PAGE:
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Suppose we are given a system of first order PDEs with constant coefficients. In particular, suppose we are given $k$ PDEs for $u_1,u_2, \dots u_n$ with respect to independent variables $x_1,x_2, \dots x_n$. Label these as $L_j[u,x]=0$ for $j=1,2,\dots k$.

Question: is it possible to combine the system of $k$ first order PDEs into an uncoupled system of $d>1$-degree PDEs which contains no non-polynomial extraneous solutions? Ideally, $u_1,u_2, \dots u_n$ would be solutions of the same PDE.

The problem I'm interested has $k=n^2-n$. I have a few simple examples of success. I'll give them here to illustrate the goal of the question:

  1. $u_x=v_y$ and $u_y=-v_x$ hence $u_{xx}+u_{yy}=0$ and $v_{xx}+v_{yy}=0$
  2. $u_x=v_y$ and $u_y=v_x$ hence $u_{xx}-u_{yy}=0$ and $v_{xx}-v_{yy}=0$

These examples are simple enough that it is obvious how to find the desired uncoupled PDEs.(thanks to joriki pointing out there are extra linear solutions in the unreduced equations, for example $u=x-y, v=x$ solves $u_{xx}+u_{yy}=0$ but not $u_x=v_y$ and $u_y=-v_x$)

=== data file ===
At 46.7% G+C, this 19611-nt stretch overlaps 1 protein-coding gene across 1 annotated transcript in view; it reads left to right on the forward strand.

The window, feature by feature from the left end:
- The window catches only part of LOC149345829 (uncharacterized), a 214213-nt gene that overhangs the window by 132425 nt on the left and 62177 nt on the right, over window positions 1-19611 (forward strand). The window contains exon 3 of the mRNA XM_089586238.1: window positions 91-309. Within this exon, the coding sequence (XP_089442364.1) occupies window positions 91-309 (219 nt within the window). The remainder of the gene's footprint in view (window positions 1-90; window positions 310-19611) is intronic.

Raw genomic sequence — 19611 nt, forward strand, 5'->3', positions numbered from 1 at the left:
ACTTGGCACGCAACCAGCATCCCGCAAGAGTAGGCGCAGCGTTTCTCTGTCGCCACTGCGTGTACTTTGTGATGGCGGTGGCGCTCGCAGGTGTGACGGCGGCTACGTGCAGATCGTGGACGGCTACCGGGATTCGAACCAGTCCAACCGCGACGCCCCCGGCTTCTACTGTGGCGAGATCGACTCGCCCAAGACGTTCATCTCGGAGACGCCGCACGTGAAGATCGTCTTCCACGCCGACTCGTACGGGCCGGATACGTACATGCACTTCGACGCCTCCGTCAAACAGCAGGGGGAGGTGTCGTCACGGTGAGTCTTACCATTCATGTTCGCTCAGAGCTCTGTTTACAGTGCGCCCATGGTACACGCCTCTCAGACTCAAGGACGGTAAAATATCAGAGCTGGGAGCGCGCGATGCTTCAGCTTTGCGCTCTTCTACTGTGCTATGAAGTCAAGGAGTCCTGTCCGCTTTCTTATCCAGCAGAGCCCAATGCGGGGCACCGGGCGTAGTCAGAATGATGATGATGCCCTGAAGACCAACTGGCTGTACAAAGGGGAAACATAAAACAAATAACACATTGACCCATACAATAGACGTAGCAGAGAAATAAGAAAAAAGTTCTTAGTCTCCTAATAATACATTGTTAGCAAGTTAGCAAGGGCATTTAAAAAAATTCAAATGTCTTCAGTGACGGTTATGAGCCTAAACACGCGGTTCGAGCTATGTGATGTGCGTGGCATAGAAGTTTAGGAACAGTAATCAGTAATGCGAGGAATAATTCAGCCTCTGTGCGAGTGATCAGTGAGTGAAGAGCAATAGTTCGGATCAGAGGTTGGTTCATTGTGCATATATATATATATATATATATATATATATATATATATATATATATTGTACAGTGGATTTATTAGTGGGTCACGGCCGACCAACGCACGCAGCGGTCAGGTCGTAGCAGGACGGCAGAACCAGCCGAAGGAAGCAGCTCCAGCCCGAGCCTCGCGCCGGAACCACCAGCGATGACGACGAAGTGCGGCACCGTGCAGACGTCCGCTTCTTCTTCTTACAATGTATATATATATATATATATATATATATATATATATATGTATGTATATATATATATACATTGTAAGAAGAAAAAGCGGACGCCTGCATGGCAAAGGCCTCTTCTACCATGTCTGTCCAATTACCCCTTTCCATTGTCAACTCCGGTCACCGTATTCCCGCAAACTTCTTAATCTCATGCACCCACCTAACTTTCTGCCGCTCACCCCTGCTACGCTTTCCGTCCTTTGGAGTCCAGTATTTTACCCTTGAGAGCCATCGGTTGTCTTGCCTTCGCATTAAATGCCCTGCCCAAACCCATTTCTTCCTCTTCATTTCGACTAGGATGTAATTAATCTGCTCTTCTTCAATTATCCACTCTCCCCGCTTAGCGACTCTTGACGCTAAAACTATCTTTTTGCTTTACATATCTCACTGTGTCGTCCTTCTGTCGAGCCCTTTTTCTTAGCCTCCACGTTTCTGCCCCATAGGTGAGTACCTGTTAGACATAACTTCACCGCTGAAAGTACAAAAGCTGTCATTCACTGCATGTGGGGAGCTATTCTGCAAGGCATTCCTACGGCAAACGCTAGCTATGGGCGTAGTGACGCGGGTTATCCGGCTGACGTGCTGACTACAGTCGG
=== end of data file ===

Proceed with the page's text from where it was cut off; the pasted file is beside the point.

It turns out that for my problem there is a natural method to write an $n$-th order PDE which possesses solutions to the system $L_j[u,x]=0$ for $j=1,2,\dots n^2-n$. Unfortunately, the $n$-th order PDE includes many extraneous solutions which are not found in the original $L_j[u,x]=0$ for $j=1,2,\dots n^2-n$ system. I want to find a method to remove these extra solutions and uncover the analog of $u_{xx}+u_{yy}=0$ and $v_{xx}+v_{yy}=0$ for other examples.

Any advice is appreciated, I'm not looking for an authoritative general solution, I'm interested in advice on what techniques I should think about to properly confront this problem.

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But don't the higher-order equations in your "examples of success" also have extraneous solutions? Adding a linear function breaks the first-order equations but not the second-order ones. –  joriki Sep 19 '12 at 7:48
    
@joriki good point. I should allow for those extraneous solutions. I'll edit the question accordingly. –  James S. Cook Sep 19 '12 at 12:28
    
upon breakfast, it occurred to me that polynomials of order $d-1$ will be solutions for the $d$-th order uncoupled PDE. I had $d=2$ in my token examples. Will edit again. –  James S. Cook Sep 19 '12 at 13:03
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